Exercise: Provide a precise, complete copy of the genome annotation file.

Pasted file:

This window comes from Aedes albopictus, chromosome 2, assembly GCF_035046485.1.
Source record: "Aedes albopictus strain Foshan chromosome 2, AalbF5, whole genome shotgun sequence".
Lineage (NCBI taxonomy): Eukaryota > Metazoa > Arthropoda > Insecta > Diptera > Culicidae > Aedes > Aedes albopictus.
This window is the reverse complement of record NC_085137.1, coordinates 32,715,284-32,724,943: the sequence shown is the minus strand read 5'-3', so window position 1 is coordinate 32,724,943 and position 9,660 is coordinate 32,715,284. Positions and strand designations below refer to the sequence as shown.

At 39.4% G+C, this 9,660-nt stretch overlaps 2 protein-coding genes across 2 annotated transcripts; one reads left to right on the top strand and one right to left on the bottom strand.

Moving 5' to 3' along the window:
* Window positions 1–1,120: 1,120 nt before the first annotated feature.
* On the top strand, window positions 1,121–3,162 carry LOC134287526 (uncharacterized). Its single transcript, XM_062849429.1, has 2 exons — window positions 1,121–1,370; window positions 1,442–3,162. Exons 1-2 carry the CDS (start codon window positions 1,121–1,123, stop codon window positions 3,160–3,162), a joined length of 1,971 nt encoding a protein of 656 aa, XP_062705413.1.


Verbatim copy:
This window comes from Aedes albopictus, chromosome 2, assembly GCF_035046485.1.
Source record: "Aedes albopictus strain Foshan chromosome 2, AalbF5, whole genome shotgun sequence".
Lineage (NCBI taxonomy): Eukaryota > Metazoa > Arthropoda > Insecta > Diptera > Culicidae > Aedes > Aedes albopictus.
This window is the reverse complement of record NC_085137.1, coordinates 32,715,284-32,724,943: the sequence shown is the minus strand read 5'-3', so window position 1 is coordinate 32,724,943 and position 9,660 is coordinate 32,715,284. Positions and strand designations below refer to the sequence as shown.

At 39.4% G+C, this 9,660-nt stretch overlaps 2 protein-coding genes across 2 annotated transcripts; one reads left to right on the top strand and one right to left on the bottom strand.

Moving 5' to 3' along the window:
* Window positions 1–1,120: 1,120 nt before the first annotated feature.
* On the top strand, window positions 1,121–3,162 carry LOC134287526 (uncharacterized). Its single transcript, XM_062849429.1, has 2 exons — window positions 1,121–1,370; window positions 1,442–3,162. Exons 1-2 carry the CDS (start codon window positions 1,121–1,123, stop codon window positions 3,160–3,162), a joined length of 1,971 nt encoding a protein of 656 aa, XP_062705413.1.